The Analytical Balance

The Analytical Balance Chemistry 119: Experiment 1 The Analytical Balance Operation of the Single-Pan Analytical Balance Receive instruction from your teaching assistant concerning the proper operation of the Sartorius BP 210S

More information

Making Biodiesel from Virgin Vegetable Oil: Teacher Manual

Making Biodiesel from Virgin Vegetable Oil: Teacher Manual Making Biodiesel from Virgin Vegetable Oil: Teacher Manual Learning Goals: Students will understand how to produce biodiesel from virgin vegetable oil. Students will understand the effect of an exothermic

More information

It s a Matter of the Heart Investigating the Circulatory System

It s a Matter of the Heart Investigating the Circulatory System It s a Matter of the Heart Investigating the Circulatory System OBJECTIVE Students will investigate the structure and function of the heart in relation to the circulatory system. Students will identify

More information

Name Date Class. energy phosphate adenine charged ATP chemical bonds work ribose

Name Date Class. energy phosphate adenine charged ATP chemical bonds work ribose Energy in a Cell Reinforcement and Study Guide Section.1 The Need for Energy In your textbook, read about cell energy. Use each of the terms below just once to complete the passage. energy phosphate adenine

More information

Photosynthesis. photosynthesis. respiration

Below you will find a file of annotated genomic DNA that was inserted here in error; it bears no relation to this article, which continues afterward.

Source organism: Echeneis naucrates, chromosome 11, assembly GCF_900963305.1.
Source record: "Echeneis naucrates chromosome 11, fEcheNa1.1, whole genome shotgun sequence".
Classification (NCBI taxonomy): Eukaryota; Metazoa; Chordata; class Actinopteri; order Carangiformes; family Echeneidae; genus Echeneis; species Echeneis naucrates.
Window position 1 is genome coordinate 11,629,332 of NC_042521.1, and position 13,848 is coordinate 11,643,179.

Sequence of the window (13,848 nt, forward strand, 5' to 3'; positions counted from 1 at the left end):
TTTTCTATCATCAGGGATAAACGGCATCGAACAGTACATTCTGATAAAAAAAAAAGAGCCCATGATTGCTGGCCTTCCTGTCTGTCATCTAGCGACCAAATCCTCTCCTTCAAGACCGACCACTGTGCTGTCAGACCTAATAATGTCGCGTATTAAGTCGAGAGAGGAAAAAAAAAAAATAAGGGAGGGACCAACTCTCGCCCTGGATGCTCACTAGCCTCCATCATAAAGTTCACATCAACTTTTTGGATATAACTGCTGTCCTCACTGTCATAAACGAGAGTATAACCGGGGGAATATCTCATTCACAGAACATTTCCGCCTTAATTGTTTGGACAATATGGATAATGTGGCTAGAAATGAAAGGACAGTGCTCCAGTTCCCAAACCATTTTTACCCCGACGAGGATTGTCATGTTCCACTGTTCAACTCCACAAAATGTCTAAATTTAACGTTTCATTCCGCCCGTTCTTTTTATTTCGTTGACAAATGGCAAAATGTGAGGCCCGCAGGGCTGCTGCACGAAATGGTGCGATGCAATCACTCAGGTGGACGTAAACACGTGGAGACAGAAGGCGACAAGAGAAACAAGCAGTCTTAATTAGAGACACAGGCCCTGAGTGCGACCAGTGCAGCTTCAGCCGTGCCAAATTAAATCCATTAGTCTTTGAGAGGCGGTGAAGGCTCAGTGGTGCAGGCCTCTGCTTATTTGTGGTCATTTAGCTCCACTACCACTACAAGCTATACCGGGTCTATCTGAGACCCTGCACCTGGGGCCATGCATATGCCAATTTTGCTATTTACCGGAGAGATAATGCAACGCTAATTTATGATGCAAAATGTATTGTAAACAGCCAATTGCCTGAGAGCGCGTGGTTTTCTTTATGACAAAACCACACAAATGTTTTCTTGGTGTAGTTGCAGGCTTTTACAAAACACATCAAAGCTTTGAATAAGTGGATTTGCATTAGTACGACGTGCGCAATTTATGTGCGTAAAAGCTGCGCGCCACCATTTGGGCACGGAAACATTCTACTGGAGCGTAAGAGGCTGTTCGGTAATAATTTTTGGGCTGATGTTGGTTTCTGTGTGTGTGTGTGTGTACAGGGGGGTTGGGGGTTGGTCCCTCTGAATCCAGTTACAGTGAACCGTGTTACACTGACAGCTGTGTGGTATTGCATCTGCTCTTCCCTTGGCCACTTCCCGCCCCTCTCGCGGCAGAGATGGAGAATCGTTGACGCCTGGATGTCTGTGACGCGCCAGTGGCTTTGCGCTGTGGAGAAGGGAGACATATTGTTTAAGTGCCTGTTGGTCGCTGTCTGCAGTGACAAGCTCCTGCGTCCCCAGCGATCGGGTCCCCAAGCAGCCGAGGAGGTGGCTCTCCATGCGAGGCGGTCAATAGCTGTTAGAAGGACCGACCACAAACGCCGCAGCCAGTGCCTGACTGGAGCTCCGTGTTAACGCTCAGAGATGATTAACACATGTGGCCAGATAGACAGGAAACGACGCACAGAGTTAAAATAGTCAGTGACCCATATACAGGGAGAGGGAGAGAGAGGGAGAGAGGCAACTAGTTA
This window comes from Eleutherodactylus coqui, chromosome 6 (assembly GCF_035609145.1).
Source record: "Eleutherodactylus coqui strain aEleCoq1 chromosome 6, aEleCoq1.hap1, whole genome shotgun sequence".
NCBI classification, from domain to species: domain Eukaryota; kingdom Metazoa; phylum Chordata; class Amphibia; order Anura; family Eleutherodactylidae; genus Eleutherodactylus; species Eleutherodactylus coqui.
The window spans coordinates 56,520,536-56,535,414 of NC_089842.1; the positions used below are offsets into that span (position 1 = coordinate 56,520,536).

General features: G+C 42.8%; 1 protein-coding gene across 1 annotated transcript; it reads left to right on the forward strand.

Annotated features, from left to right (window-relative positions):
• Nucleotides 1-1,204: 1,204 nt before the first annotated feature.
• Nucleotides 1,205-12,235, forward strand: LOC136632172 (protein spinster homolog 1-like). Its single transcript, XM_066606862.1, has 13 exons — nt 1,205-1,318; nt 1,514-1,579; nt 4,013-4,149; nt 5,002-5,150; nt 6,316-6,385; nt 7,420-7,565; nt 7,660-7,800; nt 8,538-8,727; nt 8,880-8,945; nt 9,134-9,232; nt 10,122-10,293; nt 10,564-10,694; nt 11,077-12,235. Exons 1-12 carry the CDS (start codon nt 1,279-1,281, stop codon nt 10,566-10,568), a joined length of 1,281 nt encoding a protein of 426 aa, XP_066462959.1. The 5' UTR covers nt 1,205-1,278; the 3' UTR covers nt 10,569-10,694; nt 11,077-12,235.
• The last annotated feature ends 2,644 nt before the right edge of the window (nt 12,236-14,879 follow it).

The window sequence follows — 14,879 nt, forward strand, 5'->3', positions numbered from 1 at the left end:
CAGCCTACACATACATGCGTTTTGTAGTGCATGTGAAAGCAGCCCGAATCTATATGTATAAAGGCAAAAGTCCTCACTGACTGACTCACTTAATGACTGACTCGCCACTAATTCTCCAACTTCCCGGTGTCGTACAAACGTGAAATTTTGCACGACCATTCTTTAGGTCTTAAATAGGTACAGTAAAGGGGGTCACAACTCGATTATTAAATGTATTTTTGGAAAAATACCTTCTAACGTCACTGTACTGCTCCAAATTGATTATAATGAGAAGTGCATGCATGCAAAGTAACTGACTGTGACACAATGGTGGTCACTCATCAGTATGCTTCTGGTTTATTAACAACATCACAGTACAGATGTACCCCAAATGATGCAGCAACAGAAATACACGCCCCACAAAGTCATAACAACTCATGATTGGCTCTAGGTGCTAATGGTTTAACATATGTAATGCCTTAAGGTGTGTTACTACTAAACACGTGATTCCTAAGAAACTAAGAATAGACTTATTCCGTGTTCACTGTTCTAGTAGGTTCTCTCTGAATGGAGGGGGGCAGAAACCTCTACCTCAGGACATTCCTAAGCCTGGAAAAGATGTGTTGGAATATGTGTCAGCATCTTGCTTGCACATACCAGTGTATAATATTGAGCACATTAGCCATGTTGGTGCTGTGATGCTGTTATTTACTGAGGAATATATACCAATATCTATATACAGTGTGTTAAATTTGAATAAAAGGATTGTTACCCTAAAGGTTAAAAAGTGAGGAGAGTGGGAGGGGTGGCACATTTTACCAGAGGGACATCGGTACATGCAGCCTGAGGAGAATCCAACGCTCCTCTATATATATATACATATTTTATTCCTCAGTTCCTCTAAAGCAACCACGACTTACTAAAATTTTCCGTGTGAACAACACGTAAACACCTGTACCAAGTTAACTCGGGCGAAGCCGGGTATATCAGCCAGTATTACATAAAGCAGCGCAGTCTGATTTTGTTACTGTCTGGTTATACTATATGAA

Photosynthesis. photosynthesis. respiration Photosynthesis Learning Goals After completing this laboratory exercise you will be able to: 1. Observe the absorption spectrum of the pigment Chlorophyll using a spectroscope. 2. Describe the relationship

More information

PHOTOSYNTHESIS AND CELLULAR RESPIRATION

PHOTOSYNTHESIS AND CELLULAR RESPIRATION reflect Wind turbines shown in the photo on the right are large structures with blades that move in response to air movement. When the wind blows, the blades rotate. This motion generates energy that is

More information

Class Copy! Class Copy! The process of photosynthesis can be expressed by the following word equation and chemical equation.

Class Copy! Class Copy! The process of photosynthesis can be expressed by the following word equation and chemical equation. Floating Leaf Disk Photosynthesis Lab Introduction: Photosynthesis is a process that converts carbon dioxide into sugars such as glucose using energy from the sun. When light is absorbed by pigments in

More information